Charter schools have seen tremendous growth in the United States. For example, in 2014 more than 2.6 million children attended a charter. According to the National Alliance of Public Charter Schools this number has more than doubled since 2007.
Sounds good? Well not really. Also in 2014, 49,751,000 pupils attended their neighborhood school. This means that educational choice was only available to 5.4 percent of families. If you consider other choice programs such as vouchers, educational tax credits, and educational savings accounts the picture is even worse. According to the CATO Institute, 287,298 scholars took advantage of one of these programs a couple of years ago which translated into about 0.6 percent of all students in the United States. The reason that these numbers look so bad is that so many of these offerings are so small. For example, I wrote not too long ago about Maryland passing a school voucher law. That’s good news. But as CATO’s Jason Bedrick points out, “roughly 1,000 low-income Maryland students could receive a voucher next year, which is great for them, but doesn’t do anything for the other 99.9 percent of Maryland’s 880,000 district school students.”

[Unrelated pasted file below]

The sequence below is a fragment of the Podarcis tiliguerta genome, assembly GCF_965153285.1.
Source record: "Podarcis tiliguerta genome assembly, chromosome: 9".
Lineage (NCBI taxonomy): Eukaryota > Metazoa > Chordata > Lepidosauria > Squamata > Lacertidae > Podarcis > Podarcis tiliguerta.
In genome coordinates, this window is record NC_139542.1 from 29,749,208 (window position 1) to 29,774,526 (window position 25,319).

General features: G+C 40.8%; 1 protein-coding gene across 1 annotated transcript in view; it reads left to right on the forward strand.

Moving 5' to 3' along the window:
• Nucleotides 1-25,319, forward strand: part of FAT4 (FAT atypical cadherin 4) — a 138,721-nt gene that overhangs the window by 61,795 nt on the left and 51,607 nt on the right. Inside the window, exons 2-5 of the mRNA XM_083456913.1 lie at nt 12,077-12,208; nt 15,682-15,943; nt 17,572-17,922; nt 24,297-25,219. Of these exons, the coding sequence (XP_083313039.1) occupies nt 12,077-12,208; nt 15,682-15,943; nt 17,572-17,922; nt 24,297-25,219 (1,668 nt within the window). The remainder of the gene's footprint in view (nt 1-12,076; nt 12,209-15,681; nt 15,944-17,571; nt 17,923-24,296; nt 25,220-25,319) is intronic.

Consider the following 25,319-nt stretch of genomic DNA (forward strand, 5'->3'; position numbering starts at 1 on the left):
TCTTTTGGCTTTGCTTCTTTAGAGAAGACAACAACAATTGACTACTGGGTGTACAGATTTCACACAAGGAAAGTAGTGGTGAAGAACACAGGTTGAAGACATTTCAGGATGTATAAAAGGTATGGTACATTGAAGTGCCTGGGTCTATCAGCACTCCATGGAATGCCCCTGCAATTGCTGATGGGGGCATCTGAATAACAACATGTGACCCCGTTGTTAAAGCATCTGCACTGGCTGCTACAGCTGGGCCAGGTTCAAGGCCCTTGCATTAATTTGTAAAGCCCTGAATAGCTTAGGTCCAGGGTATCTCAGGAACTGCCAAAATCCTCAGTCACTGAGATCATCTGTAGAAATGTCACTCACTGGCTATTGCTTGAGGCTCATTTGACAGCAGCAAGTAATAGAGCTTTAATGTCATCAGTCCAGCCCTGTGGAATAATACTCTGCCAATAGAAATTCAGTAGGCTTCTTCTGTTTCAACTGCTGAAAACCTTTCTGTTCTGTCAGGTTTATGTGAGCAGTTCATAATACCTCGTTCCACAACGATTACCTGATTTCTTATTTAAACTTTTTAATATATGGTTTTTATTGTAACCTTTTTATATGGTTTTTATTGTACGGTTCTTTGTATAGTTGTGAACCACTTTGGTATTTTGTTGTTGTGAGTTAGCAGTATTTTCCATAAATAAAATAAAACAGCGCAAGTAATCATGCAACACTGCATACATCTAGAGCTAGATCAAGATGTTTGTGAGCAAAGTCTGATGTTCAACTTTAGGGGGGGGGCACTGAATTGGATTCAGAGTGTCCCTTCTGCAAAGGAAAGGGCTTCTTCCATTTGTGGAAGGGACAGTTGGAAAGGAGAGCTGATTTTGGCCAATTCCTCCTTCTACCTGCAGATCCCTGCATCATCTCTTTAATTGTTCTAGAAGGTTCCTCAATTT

Here in the District kids are much more fortunate. 44 percent of students, almost 39,000 attend charters. That compares to about 49,000 attending DCPS. While this statistic may be impressive the percentage of those in charters has not increased in years. It is almost as if some parents were fortunate enough to take advantage of choice while others are shutout. This year’s charter school waiting list is estimated at 8,600 scholars. The total wait list for all schools in the District is 2,100.
We also have a voucher program in the city for kids living in poverty. About 1,200 young people receive a scholarship to a private school. Only 1.4 percent of children get this option.
I don’t really understand what’s going on here. We talk about streetcars and statehood, homeless shelters and affordable housing. But if it’s societal ills you really want to fix, then let’s educate our children. We know that school choice was the fountainhead that led to the significant improvement in the number of quality classrooms. It’s past time to put this movement in overdrive.